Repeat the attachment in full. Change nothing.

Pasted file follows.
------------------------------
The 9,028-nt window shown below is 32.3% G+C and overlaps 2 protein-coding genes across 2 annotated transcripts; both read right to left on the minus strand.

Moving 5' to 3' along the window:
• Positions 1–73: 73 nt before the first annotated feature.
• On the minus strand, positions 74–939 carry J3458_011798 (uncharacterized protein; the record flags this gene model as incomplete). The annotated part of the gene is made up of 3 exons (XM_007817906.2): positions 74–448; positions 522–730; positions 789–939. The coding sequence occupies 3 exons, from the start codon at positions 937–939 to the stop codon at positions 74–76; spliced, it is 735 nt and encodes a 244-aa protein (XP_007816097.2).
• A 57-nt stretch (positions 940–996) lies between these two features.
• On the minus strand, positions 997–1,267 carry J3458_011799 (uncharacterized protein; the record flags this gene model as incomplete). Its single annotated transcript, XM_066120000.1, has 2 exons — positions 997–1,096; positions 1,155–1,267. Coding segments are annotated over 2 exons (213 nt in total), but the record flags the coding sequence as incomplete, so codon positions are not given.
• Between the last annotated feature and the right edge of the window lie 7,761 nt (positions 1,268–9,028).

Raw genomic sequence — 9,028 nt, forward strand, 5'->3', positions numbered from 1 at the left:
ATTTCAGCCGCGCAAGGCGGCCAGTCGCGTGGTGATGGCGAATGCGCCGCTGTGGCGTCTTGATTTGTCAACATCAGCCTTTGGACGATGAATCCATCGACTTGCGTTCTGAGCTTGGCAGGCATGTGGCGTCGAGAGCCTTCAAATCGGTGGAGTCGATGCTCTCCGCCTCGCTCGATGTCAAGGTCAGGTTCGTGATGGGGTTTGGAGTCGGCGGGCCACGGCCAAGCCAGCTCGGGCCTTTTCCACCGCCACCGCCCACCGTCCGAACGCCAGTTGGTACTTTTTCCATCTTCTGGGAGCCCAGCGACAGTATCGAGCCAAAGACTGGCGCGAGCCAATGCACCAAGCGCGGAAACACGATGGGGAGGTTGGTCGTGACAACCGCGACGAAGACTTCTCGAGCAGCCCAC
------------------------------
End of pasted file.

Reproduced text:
The 9,028-nt window shown below is 32.3% G+C and overlaps 2 protein-coding genes across 2 annotated transcripts; both read right to left on the minus strand.

Moving 5' to 3' along the window:
• Positions 1–73: 73 nt before the first annotated feature.
• On the minus strand, positions 74–939 carry J3458_011798 (uncharacterized protein; the record flags this gene model as incomplete). The annotated part of the gene is made up of 3 exons (XM_007817906.2): positions 74–448; positions 522–730; positions 789–939. The coding sequence occupies 3 exons, from the start codon at positions 937–939 to the stop codon at positions 74–76; spliced, it is 735 nt and encodes a 244-aa protein (XP_007816097.2).
• A 57-nt stretch (positions 940–996) lies between these two features.
• On the minus strand, positions 997–1,267 carry J3458_011799 (uncharacterized protein; the record flags this gene model as incomplete). Its single annotated transcript, XM_066120000.1, has 2 exons — positions 997–1,096; positions 1,155–1,267. Coding segments are annotated over 2 exons (213 nt in total), but the record flags the coding sequence as incomplete, so codon positions are not given.
• Between the last annotated feature and the right edge of the window lie 7,761 nt (positions 1,268–9,028).

Raw genomic sequence — 9,028 nt, forward strand, 5'->3', positions numbered from 1 at the left:
ATTTCAGCCGCGCAAGGCGGCCAGTCGCGTGGTGATGGCGAATGCGCCGCTGTGGCGTCTTGATTTGTCAACATCAGCCTTTGGACGATGAATCCATCGACTTGCGTTCTGAGCTTGGCAGGCATGTGGCGTCGAGAGCCTTCAAATCGGTGGAGTCGATGCTCTCCGCCTCGCTCGATGTCAAGGTCAGGTTCGTGATGGGGTTTGGAGTCGGCGGGCCACGGCCAAGCCAGCTCGGGCCTTTTCCACCGCCACCGCCCACCGTCCGAACGCCAGTTGGTACTTTTTCCATCTTCTGGGAGCCCAGCGACAGTATCGAGCCAAAGACTGGCGCGAGCCAATGCACCAAGCGCGGAAACACGATGGGGAGGTTGGTCGTGACAACCGCGACGAAGACTTCTCGAGCAGCCCAC